WASHINGTON — The Pentagon has revised its ground rules for reporters and photographers covering military trials at Guantanamo Bay, Cuba, earning praise from news organizations that had protested the policies as unduly restrictive.
The Defense Department issued new guidelines Friday, including not barring reporters who print information they've gathered independently of the detention camp, even if officials have deemed the information "protected."
News organizations in May had protested the Pentagon's decision to bar four reporters from Guantanamo for identifying an interrogator by name in stories written from Guantanamo. Though he was described in court only as "Interrogator No. 1," the interrogator's name had been known for years after he gave newspaper interviews.
David A. Schulz, an attorney for several of the news organizations with ousted reporters, including McClatchy, called the changes to the rules "significant." The news groups had argued that the tough restrictions made it difficult for the public to know what was happening at the camp, which the Obama administration has vowed to close.
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"They've made a concerted effort to respond to the concerns that were raised and they've taken several significant steps to improve the ability of reporters to cover what is happening at Guantanamo," Schulz said. "I think it's an earnest effort to respond to the problems the press has experienced in trying to cover military commissions."
Among the changes: Photographers will be able to crop — and not be forced to destroy — photos that contain subjects that are off-limits, such as security checkpoints. Video may also be edited to remove offending sections, rather than entire video clips being erased, as had been the practice.
"The new rules suggest that the Defense Department is making a good faith effort to eliminate some of the conditions that have made it difficult or impossible to give the proceedings at Guantanamo the complete and accurate coverage they deserve," said John Walcott, the Washington bureau chief for McClatchy. "It's certainly a step in the right direction for the Pentagon to acknowledge that journalists shouldn't be punished for republishing information that's widely available on the Internet. That's good news, but of course we won't know how well the new rules will work until the trials resume."
Anders Gyllenhaal, the executive editor of the Miami Herald, which McClatchy owns, said the changes look "very promising. This suggests the Pentagon took a hard look at how things were working and took our concerns seriously."
The dispute arose when four reporters were banned from Guantanamo for naming Army Sgt. Joshua Claus as an interrogator during a hearing for Canadian detainee Omar Khadr. The name was considered "protected information," though Claus had given a newspaper interview denying that he'd abused Khadr.
The Herald's Carol Rosenberg, who was one of the reporters banned, said the changes "leave room for optimism, particularly the portion that makes crystal clear it is not a violation to publish already public information, even if they call it 'protected.' But we have to wait until we get to Guantanamo to see how these are implemented on the ground by the U.S. forces."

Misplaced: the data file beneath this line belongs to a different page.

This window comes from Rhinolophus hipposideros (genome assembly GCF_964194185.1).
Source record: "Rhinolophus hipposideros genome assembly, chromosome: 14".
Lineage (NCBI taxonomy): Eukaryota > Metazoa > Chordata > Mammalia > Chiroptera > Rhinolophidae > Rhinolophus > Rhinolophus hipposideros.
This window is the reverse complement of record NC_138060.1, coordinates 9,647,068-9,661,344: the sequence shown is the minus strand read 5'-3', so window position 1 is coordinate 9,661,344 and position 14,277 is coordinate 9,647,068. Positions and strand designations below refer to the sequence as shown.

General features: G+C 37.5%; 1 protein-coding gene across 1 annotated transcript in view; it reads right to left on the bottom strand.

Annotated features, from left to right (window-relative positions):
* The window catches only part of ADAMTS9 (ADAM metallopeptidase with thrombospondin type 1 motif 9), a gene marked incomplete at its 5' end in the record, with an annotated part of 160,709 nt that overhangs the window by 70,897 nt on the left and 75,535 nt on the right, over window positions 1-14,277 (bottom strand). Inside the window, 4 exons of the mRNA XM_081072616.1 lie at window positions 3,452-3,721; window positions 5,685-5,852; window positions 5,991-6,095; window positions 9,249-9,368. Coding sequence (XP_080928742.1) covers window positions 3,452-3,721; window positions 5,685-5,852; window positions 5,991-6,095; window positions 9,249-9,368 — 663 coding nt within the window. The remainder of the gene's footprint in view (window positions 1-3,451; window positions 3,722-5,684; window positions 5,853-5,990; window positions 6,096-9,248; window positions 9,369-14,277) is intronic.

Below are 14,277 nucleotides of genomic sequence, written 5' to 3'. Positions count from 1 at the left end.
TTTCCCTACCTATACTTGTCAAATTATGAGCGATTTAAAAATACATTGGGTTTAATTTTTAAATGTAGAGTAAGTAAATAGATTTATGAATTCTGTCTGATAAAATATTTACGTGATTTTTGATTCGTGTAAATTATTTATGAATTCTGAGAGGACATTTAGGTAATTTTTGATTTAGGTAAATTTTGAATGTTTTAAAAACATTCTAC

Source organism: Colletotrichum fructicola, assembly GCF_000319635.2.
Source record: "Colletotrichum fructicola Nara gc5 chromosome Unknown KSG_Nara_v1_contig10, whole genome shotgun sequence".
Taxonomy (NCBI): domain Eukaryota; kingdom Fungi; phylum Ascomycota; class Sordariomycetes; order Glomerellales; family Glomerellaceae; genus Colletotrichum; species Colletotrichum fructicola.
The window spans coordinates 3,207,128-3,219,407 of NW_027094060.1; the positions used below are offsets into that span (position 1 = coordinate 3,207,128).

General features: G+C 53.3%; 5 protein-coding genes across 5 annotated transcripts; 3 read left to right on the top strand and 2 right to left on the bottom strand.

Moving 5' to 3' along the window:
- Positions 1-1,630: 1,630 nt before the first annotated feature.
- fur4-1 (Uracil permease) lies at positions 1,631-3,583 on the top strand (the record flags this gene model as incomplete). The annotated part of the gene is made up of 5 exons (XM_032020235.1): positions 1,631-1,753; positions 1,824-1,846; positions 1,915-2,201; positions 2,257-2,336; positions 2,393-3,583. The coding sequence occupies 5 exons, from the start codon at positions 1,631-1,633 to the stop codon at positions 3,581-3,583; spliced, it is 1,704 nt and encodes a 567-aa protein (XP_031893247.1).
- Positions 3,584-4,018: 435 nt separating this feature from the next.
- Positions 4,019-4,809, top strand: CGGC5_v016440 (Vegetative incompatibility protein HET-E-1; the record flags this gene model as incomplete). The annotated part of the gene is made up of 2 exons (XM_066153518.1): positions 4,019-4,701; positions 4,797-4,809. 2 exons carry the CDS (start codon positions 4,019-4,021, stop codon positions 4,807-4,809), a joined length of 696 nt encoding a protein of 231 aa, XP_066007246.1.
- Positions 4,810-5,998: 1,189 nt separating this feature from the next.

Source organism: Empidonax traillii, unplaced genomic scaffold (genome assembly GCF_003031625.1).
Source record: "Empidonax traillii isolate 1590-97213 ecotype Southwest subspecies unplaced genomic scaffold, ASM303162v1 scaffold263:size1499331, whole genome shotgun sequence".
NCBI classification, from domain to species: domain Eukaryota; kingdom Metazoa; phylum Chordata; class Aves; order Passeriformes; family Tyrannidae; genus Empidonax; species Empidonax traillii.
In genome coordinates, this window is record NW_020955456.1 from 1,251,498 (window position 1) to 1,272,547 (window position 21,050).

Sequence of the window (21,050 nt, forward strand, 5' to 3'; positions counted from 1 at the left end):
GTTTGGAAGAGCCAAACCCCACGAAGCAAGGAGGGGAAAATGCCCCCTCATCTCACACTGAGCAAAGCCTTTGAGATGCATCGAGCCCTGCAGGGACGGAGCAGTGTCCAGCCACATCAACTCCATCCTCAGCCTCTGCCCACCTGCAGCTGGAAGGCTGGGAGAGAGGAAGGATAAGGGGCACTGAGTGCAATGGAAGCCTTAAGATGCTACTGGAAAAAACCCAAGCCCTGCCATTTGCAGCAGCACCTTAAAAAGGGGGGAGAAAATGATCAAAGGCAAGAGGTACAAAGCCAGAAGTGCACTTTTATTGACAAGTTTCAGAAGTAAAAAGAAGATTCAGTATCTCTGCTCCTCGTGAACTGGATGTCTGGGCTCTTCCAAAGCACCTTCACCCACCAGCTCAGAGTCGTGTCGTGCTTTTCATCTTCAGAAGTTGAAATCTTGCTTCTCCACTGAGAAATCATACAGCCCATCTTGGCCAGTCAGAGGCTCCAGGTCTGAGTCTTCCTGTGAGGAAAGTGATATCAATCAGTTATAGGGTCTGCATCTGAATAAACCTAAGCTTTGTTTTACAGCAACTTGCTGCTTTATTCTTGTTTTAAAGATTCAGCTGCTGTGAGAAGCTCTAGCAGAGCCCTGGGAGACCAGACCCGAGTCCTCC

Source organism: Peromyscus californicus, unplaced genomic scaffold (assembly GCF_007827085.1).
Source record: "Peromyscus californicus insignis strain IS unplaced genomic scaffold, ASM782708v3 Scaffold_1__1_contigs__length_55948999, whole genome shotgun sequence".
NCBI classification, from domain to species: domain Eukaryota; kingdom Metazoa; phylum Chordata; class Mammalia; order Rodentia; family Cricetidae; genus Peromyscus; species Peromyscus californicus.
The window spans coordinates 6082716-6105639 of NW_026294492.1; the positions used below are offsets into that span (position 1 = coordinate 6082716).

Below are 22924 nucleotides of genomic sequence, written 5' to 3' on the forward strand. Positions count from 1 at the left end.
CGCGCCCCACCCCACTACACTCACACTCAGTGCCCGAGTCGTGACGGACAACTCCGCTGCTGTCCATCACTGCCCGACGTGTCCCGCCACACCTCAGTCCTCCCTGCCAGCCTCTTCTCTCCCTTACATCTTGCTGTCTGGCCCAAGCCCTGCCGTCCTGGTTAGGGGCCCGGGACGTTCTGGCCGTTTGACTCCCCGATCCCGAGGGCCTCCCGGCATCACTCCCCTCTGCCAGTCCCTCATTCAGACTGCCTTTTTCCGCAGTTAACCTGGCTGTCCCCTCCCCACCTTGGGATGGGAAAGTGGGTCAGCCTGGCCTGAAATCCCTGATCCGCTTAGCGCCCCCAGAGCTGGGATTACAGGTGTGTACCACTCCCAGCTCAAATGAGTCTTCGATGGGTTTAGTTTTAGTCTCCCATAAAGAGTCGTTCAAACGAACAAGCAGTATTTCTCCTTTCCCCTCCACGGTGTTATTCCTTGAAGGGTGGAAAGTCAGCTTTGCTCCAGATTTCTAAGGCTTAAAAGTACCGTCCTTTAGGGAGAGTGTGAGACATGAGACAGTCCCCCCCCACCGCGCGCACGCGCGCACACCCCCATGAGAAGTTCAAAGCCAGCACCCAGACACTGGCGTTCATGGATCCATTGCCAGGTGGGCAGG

Doug Wilson, the assistant secretary of defense for public affairs who traveled to Guantanamo to review conditions for journalists and met over several weeks with newspaper editors and bureau chiefs to discuss the changes, said the Pentagon was "aware time had passed and the regulations had not caught up. When we took a look there were very valid issues on the part of the press and also valid issues on part of the military."
The revisions also offer journalists an opportunity to challenge the rules, including protesting the designation of information the military considers "protected," and provides reporters with an appeals process if the military finds they violated the rules.
Schulz said the Pentagon — in addition to making an exception for information that is already public — had clarified and narrowed the definition of "protected information" to include classified information and information that could jeopardize national security or personal safety.
Reporters had also complained about the routine denial of even unclassified court records, and the Pentagon has promised better access, including another printer for documents at the base and a revised website.
Wilson said he's hoping the records site will be up before trials resume in October.
"These ground rules are good for us as well," said Bryan Whitman, the principal deputy assistant secretary of defense. "We want to have not only Guantanamo, the base, but the commissions, as open and transparent as possible, and where that's appropriate without compromising the security or integrity of the commissions, we're very much open to it."
The changes even cover living arrangements: Reporters had complained that the air conditioners used in the tents that house them are too cold and loud. Wilson said the air conditioners will be sandbagged to cut down noise and checked to ensure that they can be regulated for temperature.
One rule that won't be changed: Reporters will still need escorts around the facilities.
"Press on military bases require escorts," Wilson said.
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